The Triple Helix Concept

Introduction

The Triple Helix concept describes the relations and interplay of University, Industry and Government as a model for knowledge-based economies. The emphasis is on the collaboration across institutions to overcome barriers and to be able to address challenges that cannot be solved by one sphere alone. Furthermore, the roles of partners in such collaborations are no longer fixed in a knowledge-based economy. In an overlay of communications between industrial, academic, and administrative discourses, new options and synergies can be developed that can strengthen knowledge integration at the regional level. The Triple Helix concept comprises three basic elements:

  1. prominent role for the university in innovation, on a par with industry and government in a knowledge–based society
  2. movement toward collaborative relationships among spheres, in which innovation policy is increasingly an outcome of interaction rather than a prescription from government
  3. each institutional sphere also “takes the role of the other” performing new roles as well as their traditional function
    • Knowledge flows and the Role of Universities
      The increased importance of knowledge and the role of the university in incubation of technology-based firms as a source of new firm formation – especially in advanced areas of science and technology – have given it a more prominent place in the institutional firmament. Organizational capabilities to formally transfer technologies rather than relying solely on informal ties are becoming crucial. Furthermore, universities are also extending their teaching capabilities from educating individuals to shaping organizations in entrepreneurial education and incubation programs. The entrepreneurial university takes a pro-active stance in putting knowledge to use and in broadening the input into the creation of academic knowledge.
    • New Organizational Mechanisms
      New organizational mechanisms, such as incubators, science parks, and networks among them become a source of economic activity, community formation, and international exchange. New modes of interdisciplinary knowledge production, involving Triple Helix partners, inspire research collaboration and firm-formation projects.
    • New Institutional Roles and Opportunities
      As firms raise their technological level, they engage in higher levels of training and in sharing of knowledge. Corporations foster intrapreneurship and startup investors as Government acts as a public entrepreneur and venture capitalist, in addition to its traditional regulatory role in setting the rules of the game. The interaction among universities as well as through multi-national corporations and international organizations result in the emergence of an interactive model of innovation. Thereby, Innovation has expanded to an activity that involves institutions not traditionally thought of as having a direct role in innovation such as universities.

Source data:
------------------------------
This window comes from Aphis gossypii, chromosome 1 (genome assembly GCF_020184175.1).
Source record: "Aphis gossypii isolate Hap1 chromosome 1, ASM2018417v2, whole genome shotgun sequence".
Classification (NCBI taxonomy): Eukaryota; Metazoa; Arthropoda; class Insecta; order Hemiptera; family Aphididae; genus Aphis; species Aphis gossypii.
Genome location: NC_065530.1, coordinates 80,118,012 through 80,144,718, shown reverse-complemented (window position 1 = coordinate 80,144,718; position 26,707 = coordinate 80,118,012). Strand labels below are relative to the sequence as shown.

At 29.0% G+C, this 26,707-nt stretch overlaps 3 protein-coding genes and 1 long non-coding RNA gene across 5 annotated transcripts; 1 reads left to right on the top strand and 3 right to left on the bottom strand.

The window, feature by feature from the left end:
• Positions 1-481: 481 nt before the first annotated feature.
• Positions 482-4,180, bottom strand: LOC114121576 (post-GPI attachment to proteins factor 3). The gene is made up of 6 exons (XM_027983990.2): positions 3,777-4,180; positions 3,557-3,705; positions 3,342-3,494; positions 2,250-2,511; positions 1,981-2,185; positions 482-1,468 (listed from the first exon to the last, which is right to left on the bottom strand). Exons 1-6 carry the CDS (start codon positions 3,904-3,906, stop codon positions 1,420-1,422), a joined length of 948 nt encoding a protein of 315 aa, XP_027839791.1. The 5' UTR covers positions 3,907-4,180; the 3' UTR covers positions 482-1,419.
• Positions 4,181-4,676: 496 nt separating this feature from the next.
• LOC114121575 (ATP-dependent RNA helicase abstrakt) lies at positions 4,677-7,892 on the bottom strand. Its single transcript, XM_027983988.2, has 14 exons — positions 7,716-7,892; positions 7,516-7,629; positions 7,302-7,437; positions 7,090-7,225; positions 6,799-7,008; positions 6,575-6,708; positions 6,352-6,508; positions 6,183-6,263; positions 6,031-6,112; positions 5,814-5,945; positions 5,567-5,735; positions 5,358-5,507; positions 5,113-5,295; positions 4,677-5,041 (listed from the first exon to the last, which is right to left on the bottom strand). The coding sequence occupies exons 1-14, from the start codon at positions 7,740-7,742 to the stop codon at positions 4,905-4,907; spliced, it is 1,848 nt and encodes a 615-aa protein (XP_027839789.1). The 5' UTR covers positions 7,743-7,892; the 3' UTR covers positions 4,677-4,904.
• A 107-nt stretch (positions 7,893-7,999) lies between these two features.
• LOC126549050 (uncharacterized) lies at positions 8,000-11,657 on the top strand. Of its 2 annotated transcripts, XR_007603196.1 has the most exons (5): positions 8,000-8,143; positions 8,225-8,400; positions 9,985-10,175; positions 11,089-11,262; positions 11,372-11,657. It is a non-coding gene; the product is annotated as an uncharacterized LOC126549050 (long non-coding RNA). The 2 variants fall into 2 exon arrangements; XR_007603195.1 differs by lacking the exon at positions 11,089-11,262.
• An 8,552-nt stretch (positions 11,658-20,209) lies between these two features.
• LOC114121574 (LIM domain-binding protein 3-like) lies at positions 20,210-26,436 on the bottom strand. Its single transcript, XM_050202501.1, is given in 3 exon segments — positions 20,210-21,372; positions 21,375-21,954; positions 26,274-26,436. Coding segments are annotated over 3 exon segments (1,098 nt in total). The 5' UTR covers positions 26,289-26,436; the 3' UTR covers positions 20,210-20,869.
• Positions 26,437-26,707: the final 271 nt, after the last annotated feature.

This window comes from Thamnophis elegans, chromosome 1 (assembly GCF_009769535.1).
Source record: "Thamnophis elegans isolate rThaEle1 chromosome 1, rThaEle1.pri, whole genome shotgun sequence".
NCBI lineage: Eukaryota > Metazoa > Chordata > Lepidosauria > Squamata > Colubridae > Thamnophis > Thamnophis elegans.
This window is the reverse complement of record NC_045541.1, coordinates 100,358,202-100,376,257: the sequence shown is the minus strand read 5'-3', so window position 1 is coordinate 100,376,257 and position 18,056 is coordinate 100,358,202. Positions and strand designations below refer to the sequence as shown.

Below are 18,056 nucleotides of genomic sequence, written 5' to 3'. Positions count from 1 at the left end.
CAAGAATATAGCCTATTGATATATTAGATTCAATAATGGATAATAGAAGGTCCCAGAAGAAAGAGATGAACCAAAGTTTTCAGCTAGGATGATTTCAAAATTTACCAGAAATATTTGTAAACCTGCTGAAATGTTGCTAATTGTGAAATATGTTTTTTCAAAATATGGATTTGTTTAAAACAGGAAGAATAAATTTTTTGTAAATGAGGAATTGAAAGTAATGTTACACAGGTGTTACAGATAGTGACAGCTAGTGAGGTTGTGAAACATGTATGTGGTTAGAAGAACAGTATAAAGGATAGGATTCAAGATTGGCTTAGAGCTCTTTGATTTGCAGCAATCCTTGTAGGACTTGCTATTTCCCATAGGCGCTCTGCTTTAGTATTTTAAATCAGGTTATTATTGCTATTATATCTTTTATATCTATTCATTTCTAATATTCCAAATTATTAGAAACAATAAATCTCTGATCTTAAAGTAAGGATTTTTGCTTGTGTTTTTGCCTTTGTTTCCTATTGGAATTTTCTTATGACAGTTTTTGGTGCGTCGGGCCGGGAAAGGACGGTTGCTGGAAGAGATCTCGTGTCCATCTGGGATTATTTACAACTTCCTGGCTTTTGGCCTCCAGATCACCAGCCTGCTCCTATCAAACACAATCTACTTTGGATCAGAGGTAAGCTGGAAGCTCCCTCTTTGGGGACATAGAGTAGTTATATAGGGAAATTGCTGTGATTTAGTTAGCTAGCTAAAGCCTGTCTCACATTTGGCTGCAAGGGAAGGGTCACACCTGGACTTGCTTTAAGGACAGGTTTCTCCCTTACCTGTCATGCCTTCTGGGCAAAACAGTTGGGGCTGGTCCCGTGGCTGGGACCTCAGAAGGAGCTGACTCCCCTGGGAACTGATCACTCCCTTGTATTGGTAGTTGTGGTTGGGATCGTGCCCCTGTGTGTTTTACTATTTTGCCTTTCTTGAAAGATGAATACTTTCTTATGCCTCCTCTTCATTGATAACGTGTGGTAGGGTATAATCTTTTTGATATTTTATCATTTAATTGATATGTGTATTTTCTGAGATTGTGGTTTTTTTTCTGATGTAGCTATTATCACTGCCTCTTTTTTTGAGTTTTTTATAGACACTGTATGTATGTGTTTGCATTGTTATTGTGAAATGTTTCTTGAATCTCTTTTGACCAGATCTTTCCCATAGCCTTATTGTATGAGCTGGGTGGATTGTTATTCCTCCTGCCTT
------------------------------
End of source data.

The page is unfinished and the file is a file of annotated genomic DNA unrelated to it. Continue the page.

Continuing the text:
In various countries, the Triple Helix concept has been used as an operational strategy for regional development and to further the knowledge-based economy. Prominent examples include Latin America, Sweden and Ethiopia (see below, “The Triple Helix Concept”). The city of Amsterdam, for example, adapted the Triple Helix as its working model for economic development as recently as 2010. (See at http://www.iamsterdam.com/nl/economic-development-board/over-edba/visieambitie/hoe-werken-we)

The Triple Helix Concept – A Scientific Overview

The notion of National Innovation Systems (NIS) emerged in the late 1990s and was popularized by the OECD’s work on developing indicators to measure innovation in firms, networks and clusters at a country level on a comparative basis (OECD, 1999). Among the key challenges addressed in the OECD report were how to measure the innovative capacity of firms, their technology inputs and outputs; the proportion of acquired versus developed new technologies; inter-firm relationships; university–industry knowledge transfer and partnerships; public–private sector interactions and knowledge flows in general; and mapping the institutional linkages within geographical boundaries. In terms of policy implications, these studies came to the firm conclusion that there was a clear role for government intervention in building innovative culture, enhancing technology diffusion, promoting networking and clustering, leveraging research and development across sectors, responding to globalization, attracting foreign direct investment and learning from best practices (OECD, 1999; Todeva and Danson, 2016).